THE WAY the presidential campaign is shaping up, we may be in for our first battle of the couples.

It won't be just George vs. Bill; it's going to be the Bushes against the Clintons, and Katie-bar-the-door.

George Bush and Bill Clinton have both established themselves as candidates who will do just about anything to win. Their wives, in different ways, are pretty much the same.

Barbara Bush showed in 1984 that if cattiness is called for, she's ready. She said Geraldine Ferraro reminded her of something that rhymes with "rich." She recovered from this show of claws. She is universally revered as a lady who looks and acts like everyone's dream of a grandmother, and also everyone's idea of a first lady.

She is, in fact, the most popular public figure in the country. In a season when other political personages, including her husband, have hit the skids in public esteem, her approval stands at a shining 75 percent. In tribute to her exceptional hold on the electorate, the New Yorker ran a cartoon recently showing the White House wrapped with a banner that said, "Keep Barbara Bush in the White House." She may be the president's best hope of re-election.

Hillary Clinton is new to the national scene. She has made a stunning impression, both good and bad. The country met her at the supremely awkward moment of her "60 Minutes" appearance right after Gennifer Flowers burst all over the New Hampshire primary. Here was this good-looking woman with dark blue eyes and dark eyebrows and lashes insisting, in the most forceful way, that she loves her husband and that the state of their union is good.

She was so forceful that Richard Nixon, always ready to stick his oar in, warned that she might make her husband "look like a wimp." Voters seem more concerned that she might make her husband look like a co-president, an idea whose time may not have come.

Barbara Bush says that she leaves the government "to my husband and other people who are elected to office." Hillary Clinton does not. She is not just a corporate lawyer, a children's advocate (until recently chairman of the board of the Children's Defense Fund) and a teacher of law. She is as committed a policy freak as her husband, and she can discourse just as fluently about the country and its needs for 35 minutes without a note or a pause for breath. Barbara Bush seems to glory in being the wife of a prominent man. Hillary Clinton fights being identified as "wife of." In the New Hampshire primary, while other candidates' spouses -- Ruth Harkin and Niki Tsongas, both of them also lawyers, by the way -- made numerous joint appearances, Hillary Clinton firmly declined to join in.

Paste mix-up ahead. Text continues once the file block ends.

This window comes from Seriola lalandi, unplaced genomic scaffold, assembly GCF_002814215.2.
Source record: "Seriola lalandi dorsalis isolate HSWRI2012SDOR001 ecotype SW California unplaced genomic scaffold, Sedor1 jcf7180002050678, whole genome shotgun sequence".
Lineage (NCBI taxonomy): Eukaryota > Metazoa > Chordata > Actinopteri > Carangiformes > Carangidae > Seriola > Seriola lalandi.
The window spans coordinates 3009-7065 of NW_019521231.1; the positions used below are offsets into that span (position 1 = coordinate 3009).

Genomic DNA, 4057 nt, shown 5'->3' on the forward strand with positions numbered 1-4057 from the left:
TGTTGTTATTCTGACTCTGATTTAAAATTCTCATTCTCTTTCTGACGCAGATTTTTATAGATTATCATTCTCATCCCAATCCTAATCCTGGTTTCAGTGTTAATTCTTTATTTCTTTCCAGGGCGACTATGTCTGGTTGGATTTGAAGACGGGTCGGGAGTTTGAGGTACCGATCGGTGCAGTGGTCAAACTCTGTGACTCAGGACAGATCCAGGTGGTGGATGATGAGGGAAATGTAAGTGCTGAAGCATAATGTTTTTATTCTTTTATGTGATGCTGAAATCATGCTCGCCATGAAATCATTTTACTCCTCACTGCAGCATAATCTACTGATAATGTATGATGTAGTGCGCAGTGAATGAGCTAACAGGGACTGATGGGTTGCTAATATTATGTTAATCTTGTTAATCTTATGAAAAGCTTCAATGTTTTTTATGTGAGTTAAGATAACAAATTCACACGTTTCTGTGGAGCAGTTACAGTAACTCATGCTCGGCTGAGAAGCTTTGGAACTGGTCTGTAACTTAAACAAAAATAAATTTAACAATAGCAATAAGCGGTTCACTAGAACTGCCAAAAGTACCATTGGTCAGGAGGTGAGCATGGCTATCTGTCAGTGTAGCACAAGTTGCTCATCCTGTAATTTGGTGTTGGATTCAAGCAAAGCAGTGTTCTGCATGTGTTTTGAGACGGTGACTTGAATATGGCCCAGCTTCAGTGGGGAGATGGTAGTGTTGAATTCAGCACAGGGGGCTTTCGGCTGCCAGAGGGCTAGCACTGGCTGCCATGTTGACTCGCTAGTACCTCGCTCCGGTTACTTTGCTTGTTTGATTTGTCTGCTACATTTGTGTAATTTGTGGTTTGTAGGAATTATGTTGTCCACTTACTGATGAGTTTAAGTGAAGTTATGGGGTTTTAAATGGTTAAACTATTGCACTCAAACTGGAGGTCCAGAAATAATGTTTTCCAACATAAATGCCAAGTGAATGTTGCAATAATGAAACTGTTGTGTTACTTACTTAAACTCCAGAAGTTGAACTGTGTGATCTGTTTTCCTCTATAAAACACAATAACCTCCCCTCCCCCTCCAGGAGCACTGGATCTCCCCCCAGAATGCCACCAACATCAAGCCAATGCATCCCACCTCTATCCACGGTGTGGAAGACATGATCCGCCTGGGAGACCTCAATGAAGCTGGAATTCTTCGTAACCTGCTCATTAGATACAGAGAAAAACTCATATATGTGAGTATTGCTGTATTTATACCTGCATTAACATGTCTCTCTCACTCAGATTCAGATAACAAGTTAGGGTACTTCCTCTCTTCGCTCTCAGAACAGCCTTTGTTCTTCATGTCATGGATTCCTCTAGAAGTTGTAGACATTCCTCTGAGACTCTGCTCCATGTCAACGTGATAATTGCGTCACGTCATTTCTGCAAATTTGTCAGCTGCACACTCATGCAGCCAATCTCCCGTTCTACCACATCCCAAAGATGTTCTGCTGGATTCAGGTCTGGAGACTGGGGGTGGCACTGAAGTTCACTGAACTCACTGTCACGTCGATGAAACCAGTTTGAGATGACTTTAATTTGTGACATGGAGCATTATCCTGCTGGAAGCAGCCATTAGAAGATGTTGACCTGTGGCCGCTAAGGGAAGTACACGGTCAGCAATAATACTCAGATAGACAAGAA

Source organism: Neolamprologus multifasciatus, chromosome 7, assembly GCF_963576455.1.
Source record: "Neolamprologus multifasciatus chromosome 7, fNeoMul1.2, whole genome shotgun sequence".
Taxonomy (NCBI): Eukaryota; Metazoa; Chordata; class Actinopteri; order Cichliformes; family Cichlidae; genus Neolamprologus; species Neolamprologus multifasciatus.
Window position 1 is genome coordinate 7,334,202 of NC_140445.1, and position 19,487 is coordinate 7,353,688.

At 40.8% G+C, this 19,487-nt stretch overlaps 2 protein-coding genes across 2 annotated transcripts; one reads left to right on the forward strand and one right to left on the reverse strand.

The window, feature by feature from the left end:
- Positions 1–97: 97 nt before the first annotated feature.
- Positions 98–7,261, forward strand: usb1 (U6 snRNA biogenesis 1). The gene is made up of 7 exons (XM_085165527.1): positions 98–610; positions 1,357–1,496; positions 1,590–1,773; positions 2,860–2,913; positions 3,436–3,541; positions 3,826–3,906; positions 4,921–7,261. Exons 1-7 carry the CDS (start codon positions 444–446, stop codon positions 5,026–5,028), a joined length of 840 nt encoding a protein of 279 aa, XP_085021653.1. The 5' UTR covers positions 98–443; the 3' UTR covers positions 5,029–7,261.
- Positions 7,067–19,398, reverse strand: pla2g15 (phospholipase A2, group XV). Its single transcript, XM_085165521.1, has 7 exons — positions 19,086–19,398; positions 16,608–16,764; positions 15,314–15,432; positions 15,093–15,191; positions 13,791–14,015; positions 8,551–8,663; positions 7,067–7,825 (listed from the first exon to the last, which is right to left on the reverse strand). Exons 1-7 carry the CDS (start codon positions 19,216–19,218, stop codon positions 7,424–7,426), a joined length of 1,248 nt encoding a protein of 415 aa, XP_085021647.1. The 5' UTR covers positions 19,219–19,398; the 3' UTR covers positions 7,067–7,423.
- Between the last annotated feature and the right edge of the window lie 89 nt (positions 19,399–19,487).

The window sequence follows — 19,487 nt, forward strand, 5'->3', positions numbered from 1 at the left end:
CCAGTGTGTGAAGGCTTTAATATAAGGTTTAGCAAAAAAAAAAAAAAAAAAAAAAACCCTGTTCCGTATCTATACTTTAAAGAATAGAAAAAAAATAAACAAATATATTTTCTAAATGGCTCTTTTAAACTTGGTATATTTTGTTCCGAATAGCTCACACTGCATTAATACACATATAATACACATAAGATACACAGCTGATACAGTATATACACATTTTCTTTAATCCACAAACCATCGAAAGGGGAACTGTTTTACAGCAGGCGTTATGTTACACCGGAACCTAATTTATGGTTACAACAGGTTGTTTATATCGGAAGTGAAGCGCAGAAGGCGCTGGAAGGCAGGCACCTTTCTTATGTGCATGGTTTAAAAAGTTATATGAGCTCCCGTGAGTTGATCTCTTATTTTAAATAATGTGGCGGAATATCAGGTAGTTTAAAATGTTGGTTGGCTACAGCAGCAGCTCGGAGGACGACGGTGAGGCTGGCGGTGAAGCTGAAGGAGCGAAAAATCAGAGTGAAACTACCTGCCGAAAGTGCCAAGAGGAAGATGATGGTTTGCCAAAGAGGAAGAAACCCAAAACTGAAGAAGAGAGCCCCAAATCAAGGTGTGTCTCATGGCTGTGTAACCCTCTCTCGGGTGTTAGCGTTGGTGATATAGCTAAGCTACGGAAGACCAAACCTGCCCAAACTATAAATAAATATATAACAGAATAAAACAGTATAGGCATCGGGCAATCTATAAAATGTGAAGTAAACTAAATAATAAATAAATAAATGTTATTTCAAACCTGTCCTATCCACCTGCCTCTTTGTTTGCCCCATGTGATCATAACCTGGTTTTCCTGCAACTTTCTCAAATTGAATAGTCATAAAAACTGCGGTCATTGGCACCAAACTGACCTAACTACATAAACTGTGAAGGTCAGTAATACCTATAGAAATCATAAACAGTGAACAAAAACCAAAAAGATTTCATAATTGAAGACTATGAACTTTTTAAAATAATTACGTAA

Ruth Harkin told interviewers she shares her husband's life, not his job; Niki Tsongas, a gentle soul, did not need to reassure anyone that she would not put an equal hand on the rudder of the ship of state.

Some of her feminist sisters find an idol in Hillary Clinton. The traditionalists, some men among them, have had a problem since she made her famous remark -- "I could have stayed home and baked cookies." Housewives felt insulted and dismissed, even though it was fairly easy to see that she wasn't putting them down but defending her own choice.

The case against the Clintons was put by an unhappy primary voter, who said on the sidewalks of New York outside his polling place, "I think he's a liar and I think she makes Nancy Reagan look like Snow White."

Nancy Reagan has probably contributed, involuntarily, to Barbara Bush's runaway approval rating. Americans suspected that Nancy Reagan and her astrologer were manipulating the president. Her volunteer work against drugs was something no contemporary without an armed guard -- she had one in the Secret Service -- could have expected to do. Anyone can emulate Barbara Bush. She reads stories to children who don't get read to; she fights illiteracy.

Hillary Clinton teaches law school classes along the campaign trail. She was a star graduate of the Yale Law School. Barbara Bush dropped out of college to marry George Bush. When it was pelting cookies on Hillary Clinton, Barbara Bush graciously came to her aid, stating what Hillary Clinton had meant to say -- that women should have "the chance to do that which they choose to do."

Hillary Clinton, who is so brainy and so political, may have made a more serious misstep when she indirectly took on Barbara Bush. In a Vanity Fair interview, which she unaccountably called "a private conversation," she complained about a double standard in the press. She said of Barbara Bush's husband, "I understand he has a Jennifer too."

What this said is that if the campaign gets nasty on the Bush side, a Clinton is ready to fire back. Notice has been served in the War of the Couples, as this could turn out to be, that Hillary and Bill are no Kitty and Michael revisited. It's going to be take-no-prisoners time.

Mary McGrory is a Washington Post columnist.